April 18, 2016

The Girl Who Saved the King of Sweden, by Jonas Jonasson

The Girl Who Saved the King of Sweden, by Jonas Jonasson

4 stars: Intricately plotted and peopled with unforgettable characters.

Nombeko Mayeki is born in the slums of Soweto, and against all odds, manages to rise in life rather than succumb to the toxic mix of drugs, despair, and disease that surrounds her. Her exceptionally keen intellect helps, as does her ability to notice when her particular talents could be put to better use. As a teenager, she becomes the de facto head of her workplace. As a young woman, through a fateful misstep, becomes an indentured servant in a top-secret military facility.

It is here that the story really begins. For it is here that her ability to speak multiple languages and understand the intricacies of advanced mathematics (all self-taught) allows her to build a few important relationships--some friendly, some purely business.

When South Africa decides to dismantle the 6 atomic bombs it has made, Nombeko is one of the few people in the world who knows about a 7th. She sees in this information a possibility of escape from her menial prisoner-like job and living situation. Unfortunately, 2 of the other people that know about it are from the Israeli Secret Service, and they're not about to let her (or the bomb) out of their sight for a single second. Until she outsmarts them and heads to Sweden (the bomb comes along--accidentally.)

The rest of the story unfolds from there, with many twists and turns of the already complex plot.

Content: There are a few non-graphic sex scenes, and one character in particular is so foul-mouthed it's hard to read the scenes where she is present. She is not a main character, thankfully. Some violence, also.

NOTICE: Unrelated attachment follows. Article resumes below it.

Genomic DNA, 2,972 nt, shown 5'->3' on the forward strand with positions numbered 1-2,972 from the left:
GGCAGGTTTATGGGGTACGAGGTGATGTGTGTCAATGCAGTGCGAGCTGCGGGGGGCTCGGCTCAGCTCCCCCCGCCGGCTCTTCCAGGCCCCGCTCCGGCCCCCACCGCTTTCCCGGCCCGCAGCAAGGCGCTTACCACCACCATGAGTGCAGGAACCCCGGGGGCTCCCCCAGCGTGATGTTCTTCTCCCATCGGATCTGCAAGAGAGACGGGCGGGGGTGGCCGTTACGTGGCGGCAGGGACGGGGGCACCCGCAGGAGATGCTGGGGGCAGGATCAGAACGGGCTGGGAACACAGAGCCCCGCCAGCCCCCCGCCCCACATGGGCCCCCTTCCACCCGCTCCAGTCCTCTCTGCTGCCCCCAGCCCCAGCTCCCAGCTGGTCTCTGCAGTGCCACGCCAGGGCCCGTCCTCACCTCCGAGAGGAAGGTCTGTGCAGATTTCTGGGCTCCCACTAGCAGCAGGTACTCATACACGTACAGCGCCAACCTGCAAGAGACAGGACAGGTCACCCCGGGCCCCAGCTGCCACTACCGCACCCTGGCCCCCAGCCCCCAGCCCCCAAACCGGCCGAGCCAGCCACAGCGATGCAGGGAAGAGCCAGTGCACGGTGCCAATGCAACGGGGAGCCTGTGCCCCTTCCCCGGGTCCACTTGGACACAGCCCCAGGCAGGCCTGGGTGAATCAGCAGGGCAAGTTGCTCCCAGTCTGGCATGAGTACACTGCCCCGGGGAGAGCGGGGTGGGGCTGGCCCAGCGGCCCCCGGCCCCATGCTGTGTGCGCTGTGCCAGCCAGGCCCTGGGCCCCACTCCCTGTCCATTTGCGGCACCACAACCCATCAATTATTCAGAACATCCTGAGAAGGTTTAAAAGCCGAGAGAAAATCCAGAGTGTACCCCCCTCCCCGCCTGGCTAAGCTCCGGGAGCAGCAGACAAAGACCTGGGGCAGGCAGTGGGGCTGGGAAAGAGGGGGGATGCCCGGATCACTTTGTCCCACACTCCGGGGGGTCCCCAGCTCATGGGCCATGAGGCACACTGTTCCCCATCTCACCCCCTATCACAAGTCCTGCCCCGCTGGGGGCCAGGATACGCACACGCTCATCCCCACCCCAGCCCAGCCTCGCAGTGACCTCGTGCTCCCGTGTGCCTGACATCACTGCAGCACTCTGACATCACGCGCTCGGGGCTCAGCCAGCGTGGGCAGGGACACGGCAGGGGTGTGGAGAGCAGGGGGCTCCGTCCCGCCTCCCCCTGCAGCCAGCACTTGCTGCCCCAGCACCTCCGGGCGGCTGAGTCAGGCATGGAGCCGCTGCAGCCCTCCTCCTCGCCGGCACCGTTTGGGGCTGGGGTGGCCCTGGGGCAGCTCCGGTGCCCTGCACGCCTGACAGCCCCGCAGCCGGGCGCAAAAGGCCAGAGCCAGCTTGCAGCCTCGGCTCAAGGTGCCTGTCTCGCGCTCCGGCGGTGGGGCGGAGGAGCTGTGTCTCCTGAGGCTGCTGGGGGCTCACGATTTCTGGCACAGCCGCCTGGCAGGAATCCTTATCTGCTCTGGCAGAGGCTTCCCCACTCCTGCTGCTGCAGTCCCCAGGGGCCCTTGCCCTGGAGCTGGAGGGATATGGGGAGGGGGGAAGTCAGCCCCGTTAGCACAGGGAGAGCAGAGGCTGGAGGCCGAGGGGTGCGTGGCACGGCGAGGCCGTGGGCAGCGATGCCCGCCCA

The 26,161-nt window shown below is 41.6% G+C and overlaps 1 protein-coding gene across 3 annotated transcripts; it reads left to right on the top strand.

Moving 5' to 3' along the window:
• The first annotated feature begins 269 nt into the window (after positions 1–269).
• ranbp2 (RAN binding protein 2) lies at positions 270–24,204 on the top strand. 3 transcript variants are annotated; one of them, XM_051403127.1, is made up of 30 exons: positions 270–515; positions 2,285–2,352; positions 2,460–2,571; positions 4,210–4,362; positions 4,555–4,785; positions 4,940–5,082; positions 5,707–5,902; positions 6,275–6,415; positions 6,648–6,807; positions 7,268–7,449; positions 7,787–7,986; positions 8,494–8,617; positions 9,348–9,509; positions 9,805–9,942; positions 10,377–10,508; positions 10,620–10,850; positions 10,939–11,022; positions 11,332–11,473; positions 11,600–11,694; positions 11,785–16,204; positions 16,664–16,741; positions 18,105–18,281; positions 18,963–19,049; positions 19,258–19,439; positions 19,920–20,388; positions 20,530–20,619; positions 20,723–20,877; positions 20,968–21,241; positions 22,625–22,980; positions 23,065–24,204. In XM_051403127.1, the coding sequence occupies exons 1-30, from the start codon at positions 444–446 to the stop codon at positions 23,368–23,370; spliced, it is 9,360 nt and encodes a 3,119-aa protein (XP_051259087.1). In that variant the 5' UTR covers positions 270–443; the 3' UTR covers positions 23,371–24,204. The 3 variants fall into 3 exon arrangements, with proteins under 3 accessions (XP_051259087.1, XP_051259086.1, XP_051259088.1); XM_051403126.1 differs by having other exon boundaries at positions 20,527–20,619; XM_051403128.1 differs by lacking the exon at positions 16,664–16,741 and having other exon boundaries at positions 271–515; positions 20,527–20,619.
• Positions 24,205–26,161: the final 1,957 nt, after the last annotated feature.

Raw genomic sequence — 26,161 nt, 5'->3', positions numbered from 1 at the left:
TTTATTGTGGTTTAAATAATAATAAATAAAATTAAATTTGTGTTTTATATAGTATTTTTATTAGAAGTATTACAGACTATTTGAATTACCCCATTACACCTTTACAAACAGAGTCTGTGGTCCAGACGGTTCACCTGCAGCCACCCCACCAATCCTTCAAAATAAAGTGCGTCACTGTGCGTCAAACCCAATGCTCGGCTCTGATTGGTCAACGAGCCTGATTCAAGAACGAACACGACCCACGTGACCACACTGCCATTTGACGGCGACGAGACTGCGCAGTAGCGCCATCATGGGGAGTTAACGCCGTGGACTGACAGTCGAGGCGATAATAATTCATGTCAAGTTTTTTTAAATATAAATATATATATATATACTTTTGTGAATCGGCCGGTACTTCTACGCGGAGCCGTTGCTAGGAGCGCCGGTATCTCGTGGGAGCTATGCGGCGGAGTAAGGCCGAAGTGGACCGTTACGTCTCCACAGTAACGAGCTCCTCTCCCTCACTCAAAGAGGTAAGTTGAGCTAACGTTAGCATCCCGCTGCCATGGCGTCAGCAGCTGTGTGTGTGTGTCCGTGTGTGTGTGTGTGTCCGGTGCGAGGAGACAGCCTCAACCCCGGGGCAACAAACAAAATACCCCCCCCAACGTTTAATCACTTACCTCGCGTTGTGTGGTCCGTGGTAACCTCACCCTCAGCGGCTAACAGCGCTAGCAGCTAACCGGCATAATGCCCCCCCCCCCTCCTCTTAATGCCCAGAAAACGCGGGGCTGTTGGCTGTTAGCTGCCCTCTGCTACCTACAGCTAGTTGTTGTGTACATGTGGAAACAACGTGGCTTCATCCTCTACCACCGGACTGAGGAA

* * * * * *

There are many ways to talk about this story. It is a string of luck, opportunity, and crazy coincidences. It is many small choices that lead to something very big. It is several individuals, each with a unique and checkered past, whose lives intersect in surprising and satisfying ways. It's a revisionist history.

I read it back in January, and it has taken me this long to figure out how to talk about it without just telling the whole story from beginning to end. Instead of that, I'm going to focus on a few of the characters. As it has been 3 months, I don't remember all the names. Hazards of waiting, and all that.

Nombeko is the heroine, in every sense of the word. She's very very smart, she's patient, she helps others--sometimes for her own gain, but even when there's nothing in it for her. She's resilient. She can see the big picture. She wants to do the right thing, even it ends up taking the rest of her life (which it may...)

Then there are 2 brothers--identical twins--who officially are 1 person. Their parents were very anti-royalty and also didn't like being told what to do. So with all the official forms, they only filled out one--including birth certificate--and then when school came along, the boys would take turns going. The official brother is a blockhead, who is always jumping into things without thinking and causing all kinds of trouble. The "not officially a person" brother is smart, rational, and steady. He accomplishes quite a bit in his brother's name, actually.

There's also a war veteran with PTSD living in an old pillow factory, there's a very angry girlfriend (she of the foul mouth), there's the 2 secret service agents who refuse to let Nombeko get away with her scheme--even years later, there's a King who would actually prefer to be a farmer, and there's a baroness who actually is a farmer. And there's that bomb--it's practically its own character by the time all is said and done.

All of these different elements are skillfully woven together to make a novel of great complexity, with each outcome turning on such small hinges its almost hard to believe. Yet, somehow, I wanted to believe it was true, every word.

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